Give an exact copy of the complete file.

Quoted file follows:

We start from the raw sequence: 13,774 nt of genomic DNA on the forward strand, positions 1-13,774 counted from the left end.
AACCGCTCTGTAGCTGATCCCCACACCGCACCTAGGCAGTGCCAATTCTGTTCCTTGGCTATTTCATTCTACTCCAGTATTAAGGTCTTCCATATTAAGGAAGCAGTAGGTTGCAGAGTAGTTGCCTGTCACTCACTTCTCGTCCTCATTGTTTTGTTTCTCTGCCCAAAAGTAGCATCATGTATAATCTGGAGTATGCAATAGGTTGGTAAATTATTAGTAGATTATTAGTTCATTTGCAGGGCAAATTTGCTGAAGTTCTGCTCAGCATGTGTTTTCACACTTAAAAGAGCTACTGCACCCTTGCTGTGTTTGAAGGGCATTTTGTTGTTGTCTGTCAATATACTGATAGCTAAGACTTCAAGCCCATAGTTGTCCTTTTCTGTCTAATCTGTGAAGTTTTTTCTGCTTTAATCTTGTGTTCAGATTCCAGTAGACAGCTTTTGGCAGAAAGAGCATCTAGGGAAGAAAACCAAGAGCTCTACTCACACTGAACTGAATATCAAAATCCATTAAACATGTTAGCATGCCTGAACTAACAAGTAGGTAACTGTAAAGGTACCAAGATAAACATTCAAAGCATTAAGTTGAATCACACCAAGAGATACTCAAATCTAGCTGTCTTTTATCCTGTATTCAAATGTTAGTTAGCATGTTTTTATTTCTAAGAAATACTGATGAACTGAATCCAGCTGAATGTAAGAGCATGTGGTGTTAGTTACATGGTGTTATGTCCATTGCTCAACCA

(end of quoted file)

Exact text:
We start from the raw sequence: 13,774 nt of genomic DNA on the forward strand, positions 1-13,774 counted from the left end.
AACCGCTCTGTAGCTGATCCCCACACCGCACCTAGGCAGTGCCAATTCTGTTCCTTGGCTATTTCATTCTACTCCAGTATTAAGGTCTTCCATATTAAGGAAGCAGTAGGTTGCAGAGTAGTTGCCTGTCACTCACTTCTCGTCCTCATTGTTTTGTTTCTCTGCCCAAAAGTAGCATCATGTATAATCTGGAGTATGCAATAGGTTGGTAAATTATTAGTAGATTATTAGTTCATTTGCAGGGCAAATTTGCTGAAGTTCTGCTCAGCATGTGTTTTCACACTTAAAAGAGCTACTGCACCCTTGCTGTGTTTGAAGGGCATTTTGTTGTTGTCTGTCAATATACTGATAGCTAAGACTTCAAGCCCATAGTTGTCCTTTTCTGTCTAATCTGTGAAGTTTTTTCTGCTTTAATCTTGTGTTCAGATTCCAGTAGACAGCTTTTGGCAGAAAGAGCATCTAGGGAAGAAAACCAAGAGCTCTACTCACACTGAACTGAATATCAAAATCCATTAAACATGTTAGCATGCCTGAACTAACAAGTAGGTAACTGTAAAGGTACCAAGATAAACATTCAAAGCATTAAGTTGAATCACACCAAGAGATACTCAAATCTAGCTGTCTTTTATCCTGTATTCAAATGTTAGTTAGCATGTTTTTATTTCTAAGAAATACTGATGAACTGAATCCAGCTGAATGTAAGAGCATGTGGTGTTAGTTACATGGTGTTATGTCCATTGCTCAACCA